Tuesday, September 27News That Matters

U.S. Air Force orders all units to accommodate breastfeeding mothers

Aug. 30 (UPI) — U.S. Air Force units must provide breastfeeding stations for nursing personnel under a policy announced this week.

An Air Force Guidance Memorandum of Aug. 15 calls for action that “immediately implements policy and procedures for women’s health by supporting nursing mothers with a private, secure (lockable from the inside) and sanitary area, herein referred to as a lactation room, within unit facilities.”

The order applies to accommodations for all new mothers in the Air Force, and calls for a lactation room, similar to a break room. It specifies appropriate furniture and lighting, as well as electrical outlets and proximity to hot and cold running water.

“This policy gap came to our attention from the grassroots level. Our job here is to do what we can to make it easier for Airmen to serve,” said Christy Nolta, deputy assistant secretary of the Air Force for reserve affairs and Airman readiness. “Women shouldn’t feel like they must choose between serving and being a mother. A small policy tweak can actually make a difference to our Airmen.”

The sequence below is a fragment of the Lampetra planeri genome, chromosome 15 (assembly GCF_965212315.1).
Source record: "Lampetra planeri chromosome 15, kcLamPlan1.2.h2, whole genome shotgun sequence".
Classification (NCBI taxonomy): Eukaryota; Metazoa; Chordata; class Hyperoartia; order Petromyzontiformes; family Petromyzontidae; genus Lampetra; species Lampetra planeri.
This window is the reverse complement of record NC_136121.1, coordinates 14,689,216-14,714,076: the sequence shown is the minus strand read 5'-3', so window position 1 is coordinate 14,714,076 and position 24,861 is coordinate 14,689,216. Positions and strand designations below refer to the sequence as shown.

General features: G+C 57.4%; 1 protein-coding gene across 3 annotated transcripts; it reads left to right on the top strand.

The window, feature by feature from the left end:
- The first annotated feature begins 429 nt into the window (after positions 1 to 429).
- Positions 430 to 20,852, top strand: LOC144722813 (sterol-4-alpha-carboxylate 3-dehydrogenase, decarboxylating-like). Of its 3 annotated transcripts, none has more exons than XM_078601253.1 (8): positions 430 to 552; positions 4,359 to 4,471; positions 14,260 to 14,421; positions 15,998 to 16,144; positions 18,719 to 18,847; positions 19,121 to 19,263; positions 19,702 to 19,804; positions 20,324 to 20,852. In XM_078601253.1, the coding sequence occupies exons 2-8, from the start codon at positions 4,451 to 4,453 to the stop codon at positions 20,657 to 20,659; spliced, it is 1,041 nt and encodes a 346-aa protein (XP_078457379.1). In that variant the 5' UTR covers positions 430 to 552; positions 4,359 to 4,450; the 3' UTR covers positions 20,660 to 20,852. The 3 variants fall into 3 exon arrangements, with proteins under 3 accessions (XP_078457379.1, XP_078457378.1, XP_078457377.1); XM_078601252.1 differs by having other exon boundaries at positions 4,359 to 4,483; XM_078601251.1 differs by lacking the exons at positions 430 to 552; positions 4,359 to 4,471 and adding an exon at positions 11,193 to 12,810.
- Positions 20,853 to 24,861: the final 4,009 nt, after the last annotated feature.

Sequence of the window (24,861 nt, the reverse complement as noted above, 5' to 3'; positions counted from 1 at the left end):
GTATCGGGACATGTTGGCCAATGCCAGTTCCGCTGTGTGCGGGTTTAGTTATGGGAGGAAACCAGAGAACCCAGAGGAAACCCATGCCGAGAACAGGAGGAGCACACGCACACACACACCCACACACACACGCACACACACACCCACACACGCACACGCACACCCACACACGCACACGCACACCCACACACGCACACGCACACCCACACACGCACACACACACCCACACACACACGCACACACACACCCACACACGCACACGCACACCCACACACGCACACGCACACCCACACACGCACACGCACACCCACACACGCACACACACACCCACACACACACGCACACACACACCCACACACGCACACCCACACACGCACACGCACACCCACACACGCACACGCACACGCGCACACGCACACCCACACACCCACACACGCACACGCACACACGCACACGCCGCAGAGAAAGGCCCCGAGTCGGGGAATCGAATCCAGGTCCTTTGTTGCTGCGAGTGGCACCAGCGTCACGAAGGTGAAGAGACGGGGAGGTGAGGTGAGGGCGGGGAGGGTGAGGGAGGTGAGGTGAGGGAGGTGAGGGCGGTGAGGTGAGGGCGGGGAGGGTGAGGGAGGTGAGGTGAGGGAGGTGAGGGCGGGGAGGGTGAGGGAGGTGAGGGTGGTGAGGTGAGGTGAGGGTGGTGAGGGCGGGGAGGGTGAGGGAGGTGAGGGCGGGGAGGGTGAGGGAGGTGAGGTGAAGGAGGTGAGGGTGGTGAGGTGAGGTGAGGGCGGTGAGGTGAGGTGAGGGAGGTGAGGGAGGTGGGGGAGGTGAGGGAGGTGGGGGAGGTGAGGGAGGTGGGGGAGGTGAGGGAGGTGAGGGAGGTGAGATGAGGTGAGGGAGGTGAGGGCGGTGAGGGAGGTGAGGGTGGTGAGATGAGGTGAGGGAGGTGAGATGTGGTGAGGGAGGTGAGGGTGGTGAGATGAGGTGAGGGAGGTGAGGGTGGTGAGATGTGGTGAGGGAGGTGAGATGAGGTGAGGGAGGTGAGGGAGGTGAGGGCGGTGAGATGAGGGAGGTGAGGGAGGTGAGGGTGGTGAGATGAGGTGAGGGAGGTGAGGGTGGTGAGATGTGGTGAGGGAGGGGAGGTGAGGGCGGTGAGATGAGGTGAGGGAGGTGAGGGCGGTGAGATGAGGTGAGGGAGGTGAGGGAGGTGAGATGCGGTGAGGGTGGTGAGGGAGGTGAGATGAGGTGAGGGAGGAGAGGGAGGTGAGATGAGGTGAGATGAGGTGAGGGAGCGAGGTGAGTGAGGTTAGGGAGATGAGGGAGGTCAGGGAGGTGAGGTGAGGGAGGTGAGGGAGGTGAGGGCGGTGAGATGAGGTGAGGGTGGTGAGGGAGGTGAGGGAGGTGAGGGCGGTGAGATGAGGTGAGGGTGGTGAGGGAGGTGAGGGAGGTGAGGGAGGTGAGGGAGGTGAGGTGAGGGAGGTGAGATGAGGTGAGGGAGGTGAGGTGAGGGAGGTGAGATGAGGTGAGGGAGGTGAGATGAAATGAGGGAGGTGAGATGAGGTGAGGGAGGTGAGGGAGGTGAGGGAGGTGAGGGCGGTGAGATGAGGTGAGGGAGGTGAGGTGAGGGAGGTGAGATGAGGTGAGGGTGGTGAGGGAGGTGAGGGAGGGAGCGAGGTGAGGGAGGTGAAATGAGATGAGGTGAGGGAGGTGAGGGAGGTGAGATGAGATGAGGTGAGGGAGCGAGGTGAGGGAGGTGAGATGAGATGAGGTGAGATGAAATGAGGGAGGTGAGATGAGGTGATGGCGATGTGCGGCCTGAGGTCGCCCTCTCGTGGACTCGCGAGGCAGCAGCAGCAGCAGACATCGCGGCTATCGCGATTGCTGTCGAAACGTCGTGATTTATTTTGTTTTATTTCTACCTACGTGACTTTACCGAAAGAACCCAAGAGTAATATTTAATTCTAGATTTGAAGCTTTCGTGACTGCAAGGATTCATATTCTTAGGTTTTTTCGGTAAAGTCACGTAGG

A 2019 survey indicated that 20.6 percent of all U.S. Air Force personnel and 21.6 percent of officers, are women. Female officers tend to have lower overall continuation rates, indicating that they leave the service earlier than male counterparts.

The policy also offers guidance for lactation breaks and refers to a 2015 order, codified in a 164-page implementation policy for Air Force medical care management, expecting supervisors to offer 15 to 30 minutes every three to four hours to personnel to pump breast milk. That order specifically notes that a rest room is not adequate for use as a lactation room.

“We received a lot of feedback from nursing mothers about having to pump or nurse in less than ideal facilities,” said Maj. Alea Nadeem, chief of the Air Force Women’s Initiative Team. “They were having to pump in bathrooms, locker rooms and borrowed offices, and this sometimes discourages new mothers from continuing to express milk.”

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